For some reason, humans have some gene that wants to make simple issues complex. Over complicating. Making something bigger than it is. Creating a mountain out of a molehill.
Take my niece, for example, she dropped out of high school and now 2 years later she decided she wants to go the college. There are many successful people who had a similar path, right? I decided to help her in this process, so we started to look for the best resources.
There are several free websites that offer GED instruction, and I really like the video lessons from website Best GED Classes because they’re so visual and come with many explanations.
This worked pretty well we were making a progress until my niece started to have doubts about everything, her ability to learn, her future plans, books, and websites. She wanted to argue about everything!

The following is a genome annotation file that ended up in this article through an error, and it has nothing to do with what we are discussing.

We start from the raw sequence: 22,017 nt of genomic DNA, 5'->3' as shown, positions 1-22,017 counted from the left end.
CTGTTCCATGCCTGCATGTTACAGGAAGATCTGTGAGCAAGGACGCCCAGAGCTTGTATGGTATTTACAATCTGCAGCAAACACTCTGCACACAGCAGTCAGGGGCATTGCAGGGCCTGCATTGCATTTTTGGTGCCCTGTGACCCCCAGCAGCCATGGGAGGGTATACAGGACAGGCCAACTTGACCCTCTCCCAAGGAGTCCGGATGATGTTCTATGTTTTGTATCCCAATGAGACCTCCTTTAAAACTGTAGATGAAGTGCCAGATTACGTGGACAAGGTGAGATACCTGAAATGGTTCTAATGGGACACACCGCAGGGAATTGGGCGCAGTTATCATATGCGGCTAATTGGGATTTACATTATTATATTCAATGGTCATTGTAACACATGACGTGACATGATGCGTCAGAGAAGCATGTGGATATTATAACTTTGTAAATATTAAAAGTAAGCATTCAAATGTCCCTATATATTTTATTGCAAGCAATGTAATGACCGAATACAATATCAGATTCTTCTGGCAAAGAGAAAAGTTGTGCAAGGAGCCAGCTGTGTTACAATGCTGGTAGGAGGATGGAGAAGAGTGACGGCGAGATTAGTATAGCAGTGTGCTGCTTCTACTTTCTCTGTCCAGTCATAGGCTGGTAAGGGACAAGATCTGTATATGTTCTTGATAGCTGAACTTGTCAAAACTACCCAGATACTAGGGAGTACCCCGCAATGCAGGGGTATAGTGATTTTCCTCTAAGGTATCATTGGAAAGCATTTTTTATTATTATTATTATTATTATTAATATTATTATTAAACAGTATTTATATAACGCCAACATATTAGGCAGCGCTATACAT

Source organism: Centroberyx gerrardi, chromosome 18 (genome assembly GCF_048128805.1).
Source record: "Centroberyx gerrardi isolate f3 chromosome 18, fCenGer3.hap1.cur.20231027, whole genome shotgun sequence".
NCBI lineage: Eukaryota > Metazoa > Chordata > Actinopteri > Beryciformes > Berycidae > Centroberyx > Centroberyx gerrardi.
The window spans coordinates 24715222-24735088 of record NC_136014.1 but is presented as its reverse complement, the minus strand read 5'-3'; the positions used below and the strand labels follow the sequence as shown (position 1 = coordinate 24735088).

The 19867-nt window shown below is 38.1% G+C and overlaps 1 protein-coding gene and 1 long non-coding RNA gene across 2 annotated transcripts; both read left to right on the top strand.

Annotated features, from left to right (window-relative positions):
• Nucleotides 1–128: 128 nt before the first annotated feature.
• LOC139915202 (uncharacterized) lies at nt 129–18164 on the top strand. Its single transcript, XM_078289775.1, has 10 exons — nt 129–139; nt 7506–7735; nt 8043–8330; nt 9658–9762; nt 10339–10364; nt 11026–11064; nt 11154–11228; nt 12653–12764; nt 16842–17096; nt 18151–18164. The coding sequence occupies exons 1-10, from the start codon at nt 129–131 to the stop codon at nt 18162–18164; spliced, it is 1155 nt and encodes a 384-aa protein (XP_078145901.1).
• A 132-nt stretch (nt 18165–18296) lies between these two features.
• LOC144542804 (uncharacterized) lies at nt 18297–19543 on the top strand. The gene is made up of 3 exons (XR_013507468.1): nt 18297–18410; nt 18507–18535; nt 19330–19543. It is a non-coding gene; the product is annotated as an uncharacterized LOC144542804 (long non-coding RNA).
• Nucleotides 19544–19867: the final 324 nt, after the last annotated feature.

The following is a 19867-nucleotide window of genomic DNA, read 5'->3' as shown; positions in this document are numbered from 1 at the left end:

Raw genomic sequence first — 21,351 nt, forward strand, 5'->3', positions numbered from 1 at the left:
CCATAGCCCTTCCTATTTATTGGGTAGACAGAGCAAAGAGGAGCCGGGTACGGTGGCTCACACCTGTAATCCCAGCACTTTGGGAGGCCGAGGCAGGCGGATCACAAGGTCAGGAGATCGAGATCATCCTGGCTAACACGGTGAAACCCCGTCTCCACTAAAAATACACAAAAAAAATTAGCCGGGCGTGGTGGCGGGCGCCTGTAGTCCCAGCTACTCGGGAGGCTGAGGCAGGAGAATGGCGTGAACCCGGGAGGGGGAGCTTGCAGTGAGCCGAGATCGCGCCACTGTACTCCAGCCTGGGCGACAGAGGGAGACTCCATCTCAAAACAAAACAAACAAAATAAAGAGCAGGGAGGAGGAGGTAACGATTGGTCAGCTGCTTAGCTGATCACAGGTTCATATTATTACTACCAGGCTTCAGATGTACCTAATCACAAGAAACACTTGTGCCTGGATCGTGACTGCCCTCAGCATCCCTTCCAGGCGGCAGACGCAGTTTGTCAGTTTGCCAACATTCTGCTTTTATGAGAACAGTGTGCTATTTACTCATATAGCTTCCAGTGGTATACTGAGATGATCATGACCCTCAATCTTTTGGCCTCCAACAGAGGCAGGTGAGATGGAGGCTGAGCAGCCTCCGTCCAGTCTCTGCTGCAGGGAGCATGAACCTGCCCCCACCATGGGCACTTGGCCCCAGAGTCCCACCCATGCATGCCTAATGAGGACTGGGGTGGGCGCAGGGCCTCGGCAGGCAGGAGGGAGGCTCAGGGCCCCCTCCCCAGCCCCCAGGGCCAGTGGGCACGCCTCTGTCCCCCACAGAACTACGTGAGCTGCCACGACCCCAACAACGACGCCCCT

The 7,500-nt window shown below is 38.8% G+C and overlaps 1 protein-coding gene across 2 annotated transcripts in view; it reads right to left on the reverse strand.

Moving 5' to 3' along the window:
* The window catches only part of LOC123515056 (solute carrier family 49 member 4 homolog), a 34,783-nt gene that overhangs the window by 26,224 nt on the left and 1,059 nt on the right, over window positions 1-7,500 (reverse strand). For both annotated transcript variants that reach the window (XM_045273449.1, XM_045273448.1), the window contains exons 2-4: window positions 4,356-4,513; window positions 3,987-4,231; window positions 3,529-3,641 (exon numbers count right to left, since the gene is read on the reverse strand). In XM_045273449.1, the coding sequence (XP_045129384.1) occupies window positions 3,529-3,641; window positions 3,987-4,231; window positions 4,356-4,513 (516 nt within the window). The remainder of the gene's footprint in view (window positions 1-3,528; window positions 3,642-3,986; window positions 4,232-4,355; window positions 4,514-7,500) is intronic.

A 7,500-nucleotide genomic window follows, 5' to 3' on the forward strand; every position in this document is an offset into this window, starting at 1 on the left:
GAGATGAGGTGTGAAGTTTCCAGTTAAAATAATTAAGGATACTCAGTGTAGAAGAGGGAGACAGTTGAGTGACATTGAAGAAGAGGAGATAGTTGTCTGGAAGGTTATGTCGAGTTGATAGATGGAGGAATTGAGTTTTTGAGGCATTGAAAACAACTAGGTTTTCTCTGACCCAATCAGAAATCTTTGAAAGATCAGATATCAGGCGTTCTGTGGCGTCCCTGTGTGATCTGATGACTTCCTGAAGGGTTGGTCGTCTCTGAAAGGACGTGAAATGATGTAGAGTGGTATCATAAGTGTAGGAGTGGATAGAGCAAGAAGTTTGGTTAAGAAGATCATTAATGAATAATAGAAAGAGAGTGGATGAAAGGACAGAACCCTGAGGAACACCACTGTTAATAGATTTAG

When do we speak of domestic abuse and violence? The NCADV (National Coalition Against Domestic violence) describes it as the “physical assault, willful intimidation, sexual assault, battery, and/or any other abusive behavior that’s perpetrated by an intimate partner toward or against another.”
Often, domestic abuse is characterized by physical abuse accompanied by mental and/or emotional abuse, controlling behavior, and dominance. The following video explains a lot as Emma Murphy tells about how she broke her silence about domestic violence at a recent TEDxUniversityofNicosia event.
Domestic abuse and violence have been on the rise since the beginning of time. Increasingly, in the 20th and 21st centuries, advocates have spoken out on behalf of domestic abuse victims. Laws have also been enacted to protect victims, but domestic abuse and violence are still under-represented in legislation and enforcement of the domestic abuse laws.